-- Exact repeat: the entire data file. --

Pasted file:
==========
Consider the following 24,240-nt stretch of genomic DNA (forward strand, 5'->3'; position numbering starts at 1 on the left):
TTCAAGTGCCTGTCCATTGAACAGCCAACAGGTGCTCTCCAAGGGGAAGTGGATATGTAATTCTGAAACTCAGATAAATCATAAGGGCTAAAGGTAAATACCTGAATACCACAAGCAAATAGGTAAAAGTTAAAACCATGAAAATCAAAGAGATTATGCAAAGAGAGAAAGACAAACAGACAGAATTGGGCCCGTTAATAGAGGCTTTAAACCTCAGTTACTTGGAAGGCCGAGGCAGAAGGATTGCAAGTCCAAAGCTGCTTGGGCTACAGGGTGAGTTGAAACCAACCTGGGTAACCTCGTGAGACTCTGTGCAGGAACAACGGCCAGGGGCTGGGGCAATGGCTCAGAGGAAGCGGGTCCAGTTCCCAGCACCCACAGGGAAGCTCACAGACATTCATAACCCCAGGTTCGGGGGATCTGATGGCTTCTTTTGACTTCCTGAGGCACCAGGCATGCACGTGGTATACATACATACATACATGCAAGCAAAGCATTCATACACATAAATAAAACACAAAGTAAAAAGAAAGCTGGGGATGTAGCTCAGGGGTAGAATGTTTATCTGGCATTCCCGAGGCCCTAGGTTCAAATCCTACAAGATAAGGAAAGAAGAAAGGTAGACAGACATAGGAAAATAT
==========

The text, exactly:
Consider the following 24,240-nt stretch of genomic DNA (forward strand, 5'->3'; position numbering starts at 1 on the left):
TTCAAGTGCCTGTCCATTGAACAGCCAACAGGTGCTCTCCAAGGGGAAGTGGATATGTAATTCTGAAACTCAGATAAATCATAAGGGCTAAAGGTAAATACCTGAATACCACAAGCAAATAGGTAAAAGTTAAAACCATGAAAATCAAAGAGATTATGCAAAGAGAGAAAGACAAACAGACAGAATTGGGCCCGTTAATAGAGGCTTTAAACCTCAGTTACTTGGAAGGCCGAGGCAGAAGGATTGCAAGTCCAAAGCTGCTTGGGCTACAGGGTGAGTTGAAACCAACCTGGGTAACCTCGTGAGACTCTGTGCAGGAACAACGGCCAGGGGCTGGGGCAATGGCTCAGAGGAAGCGGGTCCAGTTCCCAGCACCCACAGGGAAGCTCACAGACATTCATAACCCCAGGTTCGGGGGATCTGATGGCTTCTTTTGACTTCCTGAGGCACCAGGCATGCACGTGGTATACATACATACATACATGCAAGCAAAGCATTCATACACATAAATAAAACACAAAGTAAAAAGAAAGCTGGGGATGTAGCTCAGGGGTAGAATGTTTATCTGGCATTCCCGAGGCCCTAGGTTCAAATCCTACAAGATAAGGAAAGAAGAAAGGTAGACAGACATAGGAAAATAT